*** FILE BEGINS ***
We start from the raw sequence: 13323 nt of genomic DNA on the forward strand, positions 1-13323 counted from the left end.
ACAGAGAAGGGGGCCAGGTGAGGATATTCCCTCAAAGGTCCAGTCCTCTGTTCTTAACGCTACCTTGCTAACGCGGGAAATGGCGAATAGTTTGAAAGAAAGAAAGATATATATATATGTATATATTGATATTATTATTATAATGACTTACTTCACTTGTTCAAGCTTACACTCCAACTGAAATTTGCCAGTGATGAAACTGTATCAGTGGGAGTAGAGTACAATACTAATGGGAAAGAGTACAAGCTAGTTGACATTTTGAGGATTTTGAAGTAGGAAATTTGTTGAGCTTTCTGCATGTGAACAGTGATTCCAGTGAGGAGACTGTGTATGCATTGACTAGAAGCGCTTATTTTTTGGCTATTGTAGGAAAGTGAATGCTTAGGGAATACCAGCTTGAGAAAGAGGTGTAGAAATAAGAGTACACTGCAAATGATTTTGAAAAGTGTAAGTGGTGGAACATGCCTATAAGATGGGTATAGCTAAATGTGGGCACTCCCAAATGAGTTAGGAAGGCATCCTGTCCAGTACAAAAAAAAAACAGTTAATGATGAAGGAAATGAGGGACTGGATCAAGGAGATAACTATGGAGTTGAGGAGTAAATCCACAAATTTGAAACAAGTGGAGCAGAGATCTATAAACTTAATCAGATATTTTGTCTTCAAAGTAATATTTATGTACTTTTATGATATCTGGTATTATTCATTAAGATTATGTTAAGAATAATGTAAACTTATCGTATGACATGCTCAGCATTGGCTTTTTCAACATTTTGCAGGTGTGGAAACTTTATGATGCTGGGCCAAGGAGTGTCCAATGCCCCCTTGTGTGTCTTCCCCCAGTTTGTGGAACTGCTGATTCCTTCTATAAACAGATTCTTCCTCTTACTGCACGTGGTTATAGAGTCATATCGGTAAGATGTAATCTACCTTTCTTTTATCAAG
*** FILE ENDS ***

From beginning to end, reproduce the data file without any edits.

We start from the raw sequence: 13323 nt of genomic DNA on the forward strand, positions 1-13323 counted from the left end.
ACAGAGAAGGGGGCCAGGTGAGGATATTCCCTCAAAGGTCCAGTCCTCTGTTCTTAACGCTACCTTGCTAACGCGGGAAATGGCGAATAGTTTGAAAGAAAGAAAGATATATATATATGTATATATTGATATTATTATTATAATGACTTACTTCACTTGTTCAAGCTTACACTCCAACTGAAATTTGCCAGTGATGAAACTGTATCAGTGGGAGTAGAGTACAATACTAATGGGAAAGAGTACAAGCTAGTTGACATTTTGAGGATTTTGAAGTAGGAAATTTGTTGAGCTTTCTGCATGTGAACAGTGATTCCAGTGAGGAGACTGTGTATGCATTGACTAGAAGCGCTTATTTTTTGGCTATTGTAGGAAAGTGAATGCTTAGGGAATACCAGCTTGAGAAAGAGGTGTAGAAATAAGAGTACACTGCAAATGATTTTGAAAAGTGTAAGTGGTGGAACATGCCTATAAGATGGGTATAGCTAAATGTGGGCACTCCCAAATGAGTTAGGAAGGCATCCTGTCCAGTACAAAAAAAAAACAGTTAATGATGAAGGAAATGAGGGACTGGATCAAGGAGATAACTATGGAGTTGAGGAGTAAATCCACAAATTTGAAACAAGTGGAGCAGAGATCTATAAACTTAATCAGATATTTTGTCTTCAAAGTAATATTTATGTACTTTTATGATATCTGGTATTATTCATTAAGATTATGTTAAGAATAATGTAAACTTATCGTATGACATGCTCAGCATTGGCTTTTTCAACATTTTGCAGGTGTGGAAACTTTATGATGCTGGGCCAAGGAGTGTCCAATGCCCCCTTGTGTGTCTTCCCCCAGTTTGTGGAACTGCTGATTCCTTCTATAAACAGATTCTTCCTCTTACTGCACGTGGTTATAGAGTCATATCGGTAAGATGTAATCTACCTTTCTTTTATCAAG